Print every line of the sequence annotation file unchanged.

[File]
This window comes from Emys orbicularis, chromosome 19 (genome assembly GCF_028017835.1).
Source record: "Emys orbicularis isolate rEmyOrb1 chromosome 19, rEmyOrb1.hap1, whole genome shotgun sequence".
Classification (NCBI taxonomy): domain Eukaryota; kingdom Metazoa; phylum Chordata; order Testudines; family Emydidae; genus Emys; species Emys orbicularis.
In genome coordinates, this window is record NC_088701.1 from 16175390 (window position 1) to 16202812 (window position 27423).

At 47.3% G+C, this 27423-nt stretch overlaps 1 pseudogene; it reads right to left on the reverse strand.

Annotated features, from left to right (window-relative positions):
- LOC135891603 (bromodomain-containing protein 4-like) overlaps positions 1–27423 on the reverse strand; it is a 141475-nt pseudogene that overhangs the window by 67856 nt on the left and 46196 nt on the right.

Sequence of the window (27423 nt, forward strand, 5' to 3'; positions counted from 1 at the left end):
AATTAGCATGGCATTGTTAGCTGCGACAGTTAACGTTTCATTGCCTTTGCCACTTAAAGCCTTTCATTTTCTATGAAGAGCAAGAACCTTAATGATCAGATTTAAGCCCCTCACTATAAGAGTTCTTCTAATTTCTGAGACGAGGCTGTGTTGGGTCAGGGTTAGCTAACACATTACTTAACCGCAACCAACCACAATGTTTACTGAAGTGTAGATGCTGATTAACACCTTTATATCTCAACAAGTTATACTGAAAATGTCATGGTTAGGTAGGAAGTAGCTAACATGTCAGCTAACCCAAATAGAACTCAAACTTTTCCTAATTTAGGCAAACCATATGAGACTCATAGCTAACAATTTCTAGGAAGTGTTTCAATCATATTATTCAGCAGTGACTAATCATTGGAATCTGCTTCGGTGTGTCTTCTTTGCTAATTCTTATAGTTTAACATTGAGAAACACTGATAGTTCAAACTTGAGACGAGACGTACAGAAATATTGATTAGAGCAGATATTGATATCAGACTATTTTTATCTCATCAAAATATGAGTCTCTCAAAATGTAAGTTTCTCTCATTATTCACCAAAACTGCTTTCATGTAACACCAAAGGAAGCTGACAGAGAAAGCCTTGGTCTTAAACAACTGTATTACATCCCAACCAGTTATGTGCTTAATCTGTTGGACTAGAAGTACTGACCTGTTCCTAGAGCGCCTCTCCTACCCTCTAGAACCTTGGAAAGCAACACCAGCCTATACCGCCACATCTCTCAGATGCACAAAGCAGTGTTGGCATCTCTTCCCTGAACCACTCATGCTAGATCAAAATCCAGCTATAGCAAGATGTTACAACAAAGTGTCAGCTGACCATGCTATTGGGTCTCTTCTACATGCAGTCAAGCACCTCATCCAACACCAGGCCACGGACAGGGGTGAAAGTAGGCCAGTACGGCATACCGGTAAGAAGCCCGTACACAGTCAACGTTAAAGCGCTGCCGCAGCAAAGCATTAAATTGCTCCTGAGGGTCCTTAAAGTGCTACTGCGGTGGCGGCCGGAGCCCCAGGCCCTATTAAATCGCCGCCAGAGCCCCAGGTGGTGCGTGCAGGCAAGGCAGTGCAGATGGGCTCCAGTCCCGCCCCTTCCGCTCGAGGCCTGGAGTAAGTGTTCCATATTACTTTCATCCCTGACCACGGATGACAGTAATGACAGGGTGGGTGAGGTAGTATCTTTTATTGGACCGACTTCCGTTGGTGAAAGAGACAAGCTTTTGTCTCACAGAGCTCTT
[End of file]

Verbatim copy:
This window comes from Emys orbicularis, chromosome 19 (genome assembly GCF_028017835.1).
Source record: "Emys orbicularis isolate rEmyOrb1 chromosome 19, rEmyOrb1.hap1, whole genome shotgun sequence".
Classification (NCBI taxonomy): domain Eukaryota; kingdom Metazoa; phylum Chordata; order Testudines; family Emydidae; genus Emys; species Emys orbicularis.
In genome coordinates, this window is record NC_088701.1 from 16175390 (window position 1) to 16202812 (window position 27423).

At 47.3% G+C, this 27423-nt stretch overlaps 1 pseudogene; it reads right to left on the reverse strand.

Annotated features, from left to right (window-relative positions):
- LOC135891603 (bromodomain-containing protein 4-like) overlaps positions 1–27423 on the reverse strand; it is a 141475-nt pseudogene that overhangs the window by 67856 nt on the left and 46196 nt on the right.

Sequence of the window (27423 nt, forward strand, 5' to 3'; positions counted from 1 at the left end):
AATTAGCATGGCATTGTTAGCTGCGACAGTTAACGTTTCATTGCCTTTGCCACTTAAAGCCTTTCATTTTCTATGAAGAGCAAGAACCTTAATGATCAGATTTAAGCCCCTCACTATAAGAGTTCTTCTAATTTCTGAGACGAGGCTGTGTTGGGTCAGGGTTAGCTAACACATTACTTAACCGCAACCAACCACAATGTTTACTGAAGTGTAGATGCTGATTAACACCTTTATATCTCAACAAGTTATACTGAAAATGTCATGGTTAGGTAGGAAGTAGCTAACATGTCAGCTAACCCAAATAGAACTCAAACTTTTCCTAATTTAGGCAAACCATATGAGACTCATAGCTAACAATTTCTAGGAAGTGTTTCAATCATATTATTCAGCAGTGACTAATCATTGGAATCTGCTTCGGTGTGTCTTCTTTGCTAATTCTTATAGTTTAACATTGAGAAACACTGATAGTTCAAACTTGAGACGAGACGTACAGAAATATTGATTAGAGCAGATATTGATATCAGACTATTTTTATCTCATCAAAATATGAGTCTCTCAAAATGTAAGTTTCTCTCATTATTCACCAAAACTGCTTTCATGTAACACCAAAGGAAGCTGACAGAGAAAGCCTTGGTCTTAAACAACTGTATTACATCCCAACCAGTTATGTGCTTAATCTGTTGGACTAGAAGTACTGACCTGTTCCTAGAGCGCCTCTCCTACCCTCTAGAACCTTGGAAAGCAACACCAGCCTATACCGCCACATCTCTCAGATGCACAAAGCAGTGTTGGCATCTCTTCCCTGAACCACTCATGCTAGATCAAAATCCAGCTATAGCAAGATGTTACAACAAAGTGTCAGCTGACCATGCTATTGGGTCTCTTCTACATGCAGTCAAGCACCTCATCCAACACCAGGCCACGGACAGGGGTGAAAGTAGGCCAGTACGGCATACCGGTAAGAAGCCCGTACACAGTCAACGTTAAAGCGCTGCCGCAGCAAAGCATTAAATTGCTCCTGAGGGTCCTTAAAGTGCTACTGCGGTGGCGGCCGGAGCCCCAGGCCCTATTAAATCGCCGCCAGAGCCCCAGGTGGTGCGTGCAGGCAAGGCAGTGCAGATGGGCTCCAGTCCCGCCCCTTCCGCTCGAGGCCTGGAGTAAGTGTTCCATATTACTTTCATCCCTGACCACGGATGACAGTAATGACAGGGTGGGTGAGGTAGTATCTTTTATTGGACCGACTTCCGTTGGTGAAAGAGACAAGCTTTTGTCTCACAGAGCTCTT